Trump's Taiwan phone call will stun Beijing

Photo released by Taiwan Presidential Office Saturday, Dec. 3, 2016, Taiwan's President Tsai Ing-wen, center, flanked by National Security Council Secretary-General Joseph Wu, left, and Foreign Minister David Lee, speaks with U.S. President-elect Donald Trump through a speaker phone in Taipei, Taiwan. Image copyright AP
Image caption President Tsai talking to Mr Trump on a speaker phone in a call that had been "agreed to by both sides"

The US president-elect's decision to turn his back on four decades of US protocol on Taiwan and speak directly to a president of Taiwan will stun policymakers in Beijing.

Since his election last month, they have struggled to understand who is advising Donald Trump on Asia and what his China policy will look like. This move will turn concern into alarm and anger.

Beijing sees Taiwan as a province. Denying it any of the trappings of an independent state is one of the key priorities of Chinese foreign policy.

For four decades American leaders have respected Beijing's red lines on closing down diplomatic space for Taiwan and acknowledging that there is only "One China".

The phone call between Mr Trump and Ms Tsai is the first known contact between a US president or president-elect and a Taiwanese leader since the United States broke diplomatic relations with the island in 1979.

Taiwan does not have a formal mutual defence treaty with the US, and American commitments on the defence of the island are deliberately shrouded in ambiguity. But as China's military might grows, the island of Taiwan relies ultimately on the American security umbrella in East Asia for protection from invasion.

This is already a sensitive time in the relationship between the mainland and Taiwan.

Under President Xi Jinping, China has been putting growing economic and diplomatic pressure on Taiwan to move towards reunification.

But despite Beijing's efforts, the party it favours lost elections across the board over the past year. Opinion polls suggest that younger Taiwanese may be becoming more, not less, resistant to reunification with the mainland.

Both before and after her election to the presidency in January, Ms Tsai promised to maintain the status quo in the cross-straits relationship, but Beijing does not trust her and has broken off official contacts with her administration.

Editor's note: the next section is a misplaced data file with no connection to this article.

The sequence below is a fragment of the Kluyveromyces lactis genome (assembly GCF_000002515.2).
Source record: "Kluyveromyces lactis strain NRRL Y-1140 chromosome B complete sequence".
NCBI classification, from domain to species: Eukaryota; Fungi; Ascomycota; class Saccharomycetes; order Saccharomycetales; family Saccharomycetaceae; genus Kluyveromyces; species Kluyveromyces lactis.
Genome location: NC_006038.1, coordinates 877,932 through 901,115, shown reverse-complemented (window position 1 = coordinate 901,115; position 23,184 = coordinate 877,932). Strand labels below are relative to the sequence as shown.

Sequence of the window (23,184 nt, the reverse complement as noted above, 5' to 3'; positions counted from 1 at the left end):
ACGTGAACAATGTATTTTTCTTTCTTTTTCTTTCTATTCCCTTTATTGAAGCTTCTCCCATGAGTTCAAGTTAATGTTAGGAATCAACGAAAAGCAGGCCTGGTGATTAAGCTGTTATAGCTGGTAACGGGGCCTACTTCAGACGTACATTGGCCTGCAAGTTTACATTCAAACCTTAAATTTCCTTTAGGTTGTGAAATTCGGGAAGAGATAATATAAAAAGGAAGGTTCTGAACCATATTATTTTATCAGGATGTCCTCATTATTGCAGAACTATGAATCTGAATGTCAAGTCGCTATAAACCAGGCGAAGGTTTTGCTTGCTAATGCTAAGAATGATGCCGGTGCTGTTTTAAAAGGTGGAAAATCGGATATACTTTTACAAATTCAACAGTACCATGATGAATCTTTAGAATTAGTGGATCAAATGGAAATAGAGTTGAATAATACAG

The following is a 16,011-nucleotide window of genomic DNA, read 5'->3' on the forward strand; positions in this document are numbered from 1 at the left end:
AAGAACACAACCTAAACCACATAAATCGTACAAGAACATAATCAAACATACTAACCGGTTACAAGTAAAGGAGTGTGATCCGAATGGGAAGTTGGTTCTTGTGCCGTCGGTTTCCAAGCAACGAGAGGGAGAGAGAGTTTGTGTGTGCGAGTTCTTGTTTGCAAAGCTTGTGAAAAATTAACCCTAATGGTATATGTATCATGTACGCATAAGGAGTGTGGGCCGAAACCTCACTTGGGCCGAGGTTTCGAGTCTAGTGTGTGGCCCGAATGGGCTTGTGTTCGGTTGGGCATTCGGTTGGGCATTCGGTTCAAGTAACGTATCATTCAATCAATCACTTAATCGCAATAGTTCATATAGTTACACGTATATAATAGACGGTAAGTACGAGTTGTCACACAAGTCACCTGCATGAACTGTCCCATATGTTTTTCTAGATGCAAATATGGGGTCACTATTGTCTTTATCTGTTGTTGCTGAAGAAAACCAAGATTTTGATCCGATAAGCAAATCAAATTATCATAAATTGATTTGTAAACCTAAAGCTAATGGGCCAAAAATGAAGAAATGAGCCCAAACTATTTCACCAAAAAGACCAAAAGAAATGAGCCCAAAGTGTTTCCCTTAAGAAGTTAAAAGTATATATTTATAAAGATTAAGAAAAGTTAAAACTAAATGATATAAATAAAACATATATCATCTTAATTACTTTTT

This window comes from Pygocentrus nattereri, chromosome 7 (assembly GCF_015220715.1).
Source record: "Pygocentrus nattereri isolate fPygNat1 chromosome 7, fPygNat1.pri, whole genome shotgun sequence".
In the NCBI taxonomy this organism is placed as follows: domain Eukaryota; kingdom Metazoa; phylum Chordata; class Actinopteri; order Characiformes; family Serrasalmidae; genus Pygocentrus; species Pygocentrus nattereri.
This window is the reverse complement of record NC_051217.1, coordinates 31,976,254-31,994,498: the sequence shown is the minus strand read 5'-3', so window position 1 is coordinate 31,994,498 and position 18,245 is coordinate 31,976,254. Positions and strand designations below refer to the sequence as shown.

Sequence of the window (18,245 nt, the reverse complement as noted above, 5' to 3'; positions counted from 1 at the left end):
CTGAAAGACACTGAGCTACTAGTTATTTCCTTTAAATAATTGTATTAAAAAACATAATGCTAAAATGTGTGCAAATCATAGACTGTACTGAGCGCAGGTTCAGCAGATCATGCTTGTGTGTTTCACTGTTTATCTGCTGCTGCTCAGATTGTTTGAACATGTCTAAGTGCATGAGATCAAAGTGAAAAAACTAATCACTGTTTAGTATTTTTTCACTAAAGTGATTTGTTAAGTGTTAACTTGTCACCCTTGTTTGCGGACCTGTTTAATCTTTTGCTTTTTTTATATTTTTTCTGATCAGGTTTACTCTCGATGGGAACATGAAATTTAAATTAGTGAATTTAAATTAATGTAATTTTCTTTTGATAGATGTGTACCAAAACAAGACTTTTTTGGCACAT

'Enough to infuriate Beijing'

In this context, any shift in the relationship between Taiwan and the US is significant.

In a statement released after the phone call, the president-elect's office said the two leaders noted that "close economic, political, and security ties" exist between Taiwan and the United States. It also said Mr Trump "congratulated President Tsai on becoming president of Taiwan".

This content may seem uncontroversial on the face of it, but the very fact of the call and of an American president-elect congratulating a Taiwanese president will be quite enough to infuriate Beijing.

Image copyright AFP
Image caption Beijing has observed Mr Trump's road to victory with concern

A spokesman for the US National Security Council said afterwards that government policy had not changed but Mr Trump's team did not inform the White House before the call.

When Donald Trump was asked during his campaign to name the person he consulted most often on foreign policy, he said: "I'm speaking with myself, number one, because I have a very good brain and I've said a lot of things."

Mr Trump has said a lot of things… about "winning" against China on trade, about whether US allies like Japan and South Korea should pay more for their own defence, about quitting the regional TPP trade deal that was a centrepiece of his predecessor's policy in Asia.

Like many other governments, Beijing is puzzling over which of these things to take seriously. But there are few things more serious for China than the status of Taiwan.

When it has worked out how to understand the significance of the phone call between Mr Trump and Ms Tsai, expect Beijing to "say a lot of things" in return.

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